October 9, 2008
Vol. 28 No. 2

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    Chicago In the News

    The Chronicle’s biweekly column Chicago In the News offers a digest of commentary and quotations by a few of the University faculty members, students and alumni who have been headlining the news in recent weeks. Chicago faculty members are some of the most frequently quoted experts, so space allows publishing references to only selected examples. To read many of the full newspaper articles mentioned in this column, visit the University News Office Web site: http://news.uchicago.edu.

    ‘Pushing technologies to limit’
    Bob Stanek of Argonne National Laboratory’s High Energy Physics Division was featured on Sunday, Sept. 28 in a 60 Minutes story about the Large Hadron Collider at the European Organization for Nuclear Research (known as CERN). Stanek has worked for the past 14 years on the collider, which went online recently, only to be shut down for repairs. The goal of the $8 billion machine, the world’s largest particle accelerator, is to recreate the conditions fractions of a second following the creation of the universe. “It’s in humans’ interest to know everything. And why wouldn’t you want to know that?” Stanek asked. “We, in doing these experiments, do push the technologies to the limit.” Monica Dunford, a postdoctoral scholar and fellow at the Enrico Fermi Institute, also was interviewed.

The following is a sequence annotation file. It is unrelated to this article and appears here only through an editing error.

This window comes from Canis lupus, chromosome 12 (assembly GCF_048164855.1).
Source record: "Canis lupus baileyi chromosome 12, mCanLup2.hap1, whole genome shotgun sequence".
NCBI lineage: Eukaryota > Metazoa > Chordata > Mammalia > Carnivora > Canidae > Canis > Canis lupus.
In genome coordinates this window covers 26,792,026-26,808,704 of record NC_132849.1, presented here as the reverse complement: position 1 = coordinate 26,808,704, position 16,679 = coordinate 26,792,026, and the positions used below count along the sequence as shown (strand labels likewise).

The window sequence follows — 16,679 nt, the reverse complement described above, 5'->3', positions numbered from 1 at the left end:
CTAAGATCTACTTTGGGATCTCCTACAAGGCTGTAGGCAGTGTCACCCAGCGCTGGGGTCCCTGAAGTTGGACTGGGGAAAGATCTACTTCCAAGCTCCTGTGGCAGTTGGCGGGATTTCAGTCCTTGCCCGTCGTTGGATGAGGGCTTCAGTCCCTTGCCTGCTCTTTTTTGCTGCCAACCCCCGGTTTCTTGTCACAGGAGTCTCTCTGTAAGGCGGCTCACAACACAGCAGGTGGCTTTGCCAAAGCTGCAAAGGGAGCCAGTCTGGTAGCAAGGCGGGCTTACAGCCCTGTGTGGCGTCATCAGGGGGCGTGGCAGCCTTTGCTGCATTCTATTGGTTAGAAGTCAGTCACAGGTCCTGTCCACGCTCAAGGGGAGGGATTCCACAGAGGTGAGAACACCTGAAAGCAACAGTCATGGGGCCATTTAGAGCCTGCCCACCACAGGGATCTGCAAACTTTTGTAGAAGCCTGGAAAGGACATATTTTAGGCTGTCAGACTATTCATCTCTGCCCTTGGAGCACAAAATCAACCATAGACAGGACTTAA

Dinosaur, bird link strengthened
    The discovery of a 33-foot-long dinosaur that breathed 85 million years ago, much like modern birds, was reported in the Monday, Sept. 30 Chicago Tribune. University paleontologist Paul Sereno, Professor in Organismal Biology & Anatomy, led a joint American-Argentinian expedition that discovered the fossils of Aerosteon riocoloradensis, a meat-eater the size of an elephant that breathed with a unique bellows-like system. “In breathing, bird lungs don’t expand and contract,” Sereno said. “Instead, birds have a system of bellows—air sacs—that shunt air through the bird’s ‘rigid lungs.” The discovery provides clues as to whether birds originally evolved from dinosaurs. The discovery was also reported in National Geographic, Live Science, the Daily Telegraph, McClatchy News Service and USA Today.

    Export of water causes waves
    Anu Bradford, Assistant Professor in the Law School, weighed in on the debate over the export of bottled water from the Great Lakes in a Sunday, Sept. 29 article in the Washington Post. A decade-long campaign to block the wholesale export of Great Lakes water ended successfully recently, although many want to close a “bottled-water loophole.” The question is whether bottling water from aquifers that feed the lakes should be seen as human consumption, commercial production or the expert of a natural resource. “How do we decide when water is a product? Under the WTO and NAFTA, there is no obligation for a state to extract its natural resources,” Bradford said. “The difference comes when it makes the decision to allow an entity to commercialized it and they do commercialize it. Then it is a product, and you can’t ban the export.”

    Study: Dog fighters getting younger